Liberal Democratic Party
Partido Liberal Democrata
PLD Francisco Oliveira A liberal-centrist party. Founded in 2007 as the Merit and Society Movement (Portuguese: Movimento Mérito e Sociedade) by the college professor Eduardo Correia. In 2011 changed its name to Liberal Democratic Party. 2007
Democratic Republican Party
Partido Democrático Republicano
PDR António Marinho e Pinto Founded by the former leader of the Portuguese Bar Association, António Marinho e Pinto. He ran as the Earth Party candidate for the 2014 European elections but left the party soon after to form his own party. An Eurosceptic party, defends a reform of the electoral system and reform of justice system. 2014
Together for the People
Juntos Pelo Povo
JPP Filipe Sousa Formed as an independent movement for the local elections of 2013 in the municipally of Santa Cruz in Madeira. Transformed into a political party in 2015 in order to contest the regional elections in Madeira. 2015
We, the Citizens!
Nós, Cidadãos!
NC Mendo Castro Henriques A minor party founded as a result of the anti-austerity movement. 2015
United Party of Retirees and Pensioners
Partido Unido dos Reformados e Pensionistas
PURP António Mateus Dias This party's goal is to defend the rights of retirees and pensioners, aiming to position itself as the political voice of the members of this age group. It was founded as a result of the anti-austerity movement. 2015
Liberal Initiative
Iniciativa Liberal
IL Carlos Guimarães Pinto A liberal party, it joined the ALDE in December 2017 as a full member. 2017

Centre-right[edit]

Name Abbr. Leader History Founded
Social Democratic Party
Partido Popular Democrático/Partido Social Democrata
PPD/PSD Rui Rio The name might be somewhat misleading, as the PSD is not a traditional Social Democratic Party, being much closer to the right-wing. A major party (the biggest in terms of party membership), particularly strong in the interior North and Center regions, it is a big tent party and the equivalent of any other centre-right party in Europe such as the British Conservative Party, the Spanish People's Party, or the German CDU. PSD was founded right after the 1974 Revolution as Partido Popular Democrático (Democratic Peoples' Party) by many personalities of the so-called "liberal wing" of the fascist regime, like Francisco Sá Carneiro (the PSD historical leader) and Francisco Pinto Balsemão. The current President of Portugal, Marcelo Rebelo de Sousa, is a former leader. 1974
CDS – People's Party
Centro Democrático e Social – Partido Popular
CDS–PP Assunção Cristas A traditional Christian Democrat party, very similar to the German CSU. Also founded after the revolution, it is to the right of the PSD, and advocates stringent social and religious conservatism. In 1976 it was the only party that voted against approval of a socialist constitution. After a more populist right-wing tendency with his leaders Manuel Monteiro and Paulo Portas in the 1990s and early 2000s, it returned to its centrist Christian Democrat roots with Paulo Portas' second period in its leadership in the late 2000s. 1974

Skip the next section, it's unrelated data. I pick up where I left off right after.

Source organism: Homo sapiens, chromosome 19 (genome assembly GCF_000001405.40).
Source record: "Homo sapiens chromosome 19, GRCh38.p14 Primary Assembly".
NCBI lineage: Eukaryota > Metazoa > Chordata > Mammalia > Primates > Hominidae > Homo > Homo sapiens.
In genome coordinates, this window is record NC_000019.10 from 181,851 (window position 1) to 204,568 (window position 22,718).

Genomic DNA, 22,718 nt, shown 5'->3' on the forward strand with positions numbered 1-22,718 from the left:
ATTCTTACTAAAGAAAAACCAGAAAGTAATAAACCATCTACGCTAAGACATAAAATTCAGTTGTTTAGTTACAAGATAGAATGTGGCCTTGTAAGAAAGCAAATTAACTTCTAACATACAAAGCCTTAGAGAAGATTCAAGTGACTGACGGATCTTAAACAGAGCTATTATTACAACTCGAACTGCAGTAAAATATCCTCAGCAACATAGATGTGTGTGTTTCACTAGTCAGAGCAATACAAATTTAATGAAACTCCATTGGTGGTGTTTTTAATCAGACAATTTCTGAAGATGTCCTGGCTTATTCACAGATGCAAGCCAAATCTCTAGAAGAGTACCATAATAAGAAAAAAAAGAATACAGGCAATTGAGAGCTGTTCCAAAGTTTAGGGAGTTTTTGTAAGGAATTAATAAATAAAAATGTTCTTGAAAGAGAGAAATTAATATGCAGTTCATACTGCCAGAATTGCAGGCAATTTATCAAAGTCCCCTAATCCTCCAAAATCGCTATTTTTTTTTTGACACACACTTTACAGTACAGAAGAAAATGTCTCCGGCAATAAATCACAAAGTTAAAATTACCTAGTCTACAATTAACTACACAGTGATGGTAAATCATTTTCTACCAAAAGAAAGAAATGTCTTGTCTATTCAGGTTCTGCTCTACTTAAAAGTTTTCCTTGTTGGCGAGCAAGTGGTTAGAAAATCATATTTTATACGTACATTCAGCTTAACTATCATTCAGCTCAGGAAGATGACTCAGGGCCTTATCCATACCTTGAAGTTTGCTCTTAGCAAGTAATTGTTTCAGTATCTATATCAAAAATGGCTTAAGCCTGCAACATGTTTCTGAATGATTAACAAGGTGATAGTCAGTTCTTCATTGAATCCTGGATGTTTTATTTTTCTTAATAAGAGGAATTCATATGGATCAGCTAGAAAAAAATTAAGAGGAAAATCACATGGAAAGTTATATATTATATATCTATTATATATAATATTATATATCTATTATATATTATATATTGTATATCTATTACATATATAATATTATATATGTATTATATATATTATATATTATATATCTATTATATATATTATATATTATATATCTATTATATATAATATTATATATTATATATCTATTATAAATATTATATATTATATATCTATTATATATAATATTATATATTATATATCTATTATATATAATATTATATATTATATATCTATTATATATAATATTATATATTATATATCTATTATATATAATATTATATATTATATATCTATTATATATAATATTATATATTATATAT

Earth Party
Partido da Terra
MPT José Inácio Faria A centre-right green party, founded in 1993 by a faction of the People's Monarchist Party. 1993
Alliance
Aliança
A Pedro Santana Lopes A party formed by former Social Democratic leader and former Prime Minister Pedro Santana Lopes. 2018

Right-wing[edit]

Name Abbr. Leader History Founded
People's Monarchist Party
Partido Popular Monárquico
PPM Paulo Estevão Small monarchist party with little political expression. It is known that the pretender heir to the Portuguese throne, Dom Duarte Pio, does not support this party, since the question of monarchical regime is considered to be above partisanship. 1974
Citizenship and Christian Democracy Party
Partido Cidadania e Democracia Cristã
PPV/CDC Luís Botelho Ribeiro Originally called Portugal pro Vida (Portugal pro Life), it is a socially conservative political party that opposes abortion and euthanasia and promotes other elements of Catholic social teaching. 2009

Far-right[edit]

Name Abbr. Leader History Founded
National Renovator Party
Partido Nacional Renovador
PNR José Pinto Coelho Ultranationalist party, very simillar to the French National Rally. 2000

Extinct parties[edit]

This list presents the parties of the current Third Republic that were once recognized by the Portuguese Constitutional Court but ceased to exist. It is organized by political spectrum and alphabetical order (in Portuguese).

Far-left[edit]

Left-wing[edit]

Centre-left[edit]

Centre[edit]

Centre-right[edit]

Right-wing[edit]

Far-right[edit]

Historical parties[edit]

This list includes the political parties that existed before the Third Republic, in chronological order.

Constitutional Monarchy (1834–1910)[edit]

First Republic (1910-1926)[edit]

Ditadura Nacional (1926-1933)[edit]

Estado Novo (1933-1974)[edit]

See also[edit]

References[edit]

External links[edit]

  • "Partidos Políticos". Comissão Nacional de Eleições. Retrieved 2018-10-31.
  • "Arquivo Electrónico da Democracia Portuguesa - História dos Partidos". Centro de Documentação 25 de Abril. Retrieved 2006-06-20.
  • "Partidos e Movimentos Portugueses". Centro de Estudos do Pensamento Político. Retrieved 2005-05-17.
  • Results of the parliamentary election of 2011